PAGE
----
Venezuela says it foiled plot to assassinate President Maduro

Venezuelan President Nicolas Maduro enters the National Assembly before his inauguration in Caracas on April 19.

Story highlights

  • The government says two paramilitary groups plotted to kill Maduro
  • The groups are made up of nine Colombian citizens
  • Maduro won a tightly contested election against Henrique Capriles Radonski
  • Former President Hugo Chavez died in March

Venezuela has thwarted a plan by two paramilitary groups to kill President Nicolas Maduro, state-run VTV reported Monday.

Interior Minister Miguel Rodriguez Torres said members of the groups, made up of nine Colombian citizens, were arrested Sunday in the country's northwest before they were able to enter the capital, Caracas, with heavy weapons.

Intelligence officials are tracking a third group, he said.

"This may be part of a plan that was orchestrated from Colombia to kill President Maduro and de-stabilize the Venezuelan government," he said.

The two nations have had a contentious relationship since 2007 when then-President Hugo Chavez said he was cutting ties with Colombia and especially former President Alvaro Uribe. He said the Colombian president had bowed to pressure from Washington "to get rid of Chavez."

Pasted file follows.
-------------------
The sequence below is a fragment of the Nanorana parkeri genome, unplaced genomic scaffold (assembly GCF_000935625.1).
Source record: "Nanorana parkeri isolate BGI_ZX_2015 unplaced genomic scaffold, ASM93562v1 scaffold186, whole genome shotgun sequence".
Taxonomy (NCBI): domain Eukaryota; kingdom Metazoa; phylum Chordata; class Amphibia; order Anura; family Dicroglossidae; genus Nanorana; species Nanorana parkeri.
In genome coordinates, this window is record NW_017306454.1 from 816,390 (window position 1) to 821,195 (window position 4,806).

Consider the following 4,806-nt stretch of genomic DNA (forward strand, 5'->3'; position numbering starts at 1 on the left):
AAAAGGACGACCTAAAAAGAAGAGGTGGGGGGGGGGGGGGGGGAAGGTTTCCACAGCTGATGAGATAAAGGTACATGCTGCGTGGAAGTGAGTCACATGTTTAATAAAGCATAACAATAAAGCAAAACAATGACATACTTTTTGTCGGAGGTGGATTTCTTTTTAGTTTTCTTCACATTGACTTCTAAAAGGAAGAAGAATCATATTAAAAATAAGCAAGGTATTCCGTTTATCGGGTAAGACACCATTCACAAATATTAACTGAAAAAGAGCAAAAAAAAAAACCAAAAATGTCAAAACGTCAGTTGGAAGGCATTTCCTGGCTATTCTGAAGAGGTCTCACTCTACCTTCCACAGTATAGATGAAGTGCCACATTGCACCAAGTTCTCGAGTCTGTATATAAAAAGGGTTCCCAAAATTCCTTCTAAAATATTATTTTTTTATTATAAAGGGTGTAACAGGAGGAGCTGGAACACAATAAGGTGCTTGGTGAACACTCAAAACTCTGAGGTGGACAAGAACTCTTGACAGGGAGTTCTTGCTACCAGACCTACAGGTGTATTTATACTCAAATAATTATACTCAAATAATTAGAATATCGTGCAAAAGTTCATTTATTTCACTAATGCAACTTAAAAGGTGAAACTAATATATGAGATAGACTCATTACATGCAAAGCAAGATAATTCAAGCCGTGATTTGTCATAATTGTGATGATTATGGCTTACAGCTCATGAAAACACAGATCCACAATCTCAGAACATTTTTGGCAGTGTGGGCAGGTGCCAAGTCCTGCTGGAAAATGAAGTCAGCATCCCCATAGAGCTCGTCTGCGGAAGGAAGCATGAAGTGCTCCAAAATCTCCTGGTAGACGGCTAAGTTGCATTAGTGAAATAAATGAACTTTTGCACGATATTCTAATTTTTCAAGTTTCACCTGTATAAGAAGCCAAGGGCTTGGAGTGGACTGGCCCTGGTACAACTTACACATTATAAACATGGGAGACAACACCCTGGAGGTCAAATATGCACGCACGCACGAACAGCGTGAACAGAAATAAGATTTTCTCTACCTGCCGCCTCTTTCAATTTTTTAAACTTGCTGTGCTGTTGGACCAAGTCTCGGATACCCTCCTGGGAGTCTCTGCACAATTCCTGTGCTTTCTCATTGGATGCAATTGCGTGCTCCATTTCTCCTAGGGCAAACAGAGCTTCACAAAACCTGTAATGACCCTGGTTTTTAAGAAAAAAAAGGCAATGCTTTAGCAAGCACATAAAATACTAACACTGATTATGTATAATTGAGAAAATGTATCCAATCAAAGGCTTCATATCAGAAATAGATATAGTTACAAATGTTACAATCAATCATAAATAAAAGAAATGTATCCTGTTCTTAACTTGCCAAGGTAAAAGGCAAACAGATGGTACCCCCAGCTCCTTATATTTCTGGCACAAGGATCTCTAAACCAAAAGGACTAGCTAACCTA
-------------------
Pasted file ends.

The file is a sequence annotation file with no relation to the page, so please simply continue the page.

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In March of this year, Maduro struck a similar tone, accusing Uribe of hatching a plan to send a paramilitary force into Venezuela to kill him.

An attorney for Uribe called Maduro "a desperate person who holds power illegitimately."

Maduro was sworn in as president on April 19 after winning a tightly contested election against Henrique Capriles Radonski. Election officials credited Maduro with 51% of the vote.

The election followed the death of Chavez, who died in March following a long battle with cancer. He was 58.

While both Maduro and Capriles have publicly called for peace after the announcement of the tight election results, tensions have been running high in Venezuela.

Venezuela's opposition has filed a lawsuit with the country's Supreme Court, contesting the results, citing election irregularities that totaled more than 180 pages.

Ahead of the suit, Capriles told CNN affiliate Globovision that the results were illegitimate and new elections should be held.

"According to the law," he said, "what should happen would be a new election, without any of the irregularities that we have denounced."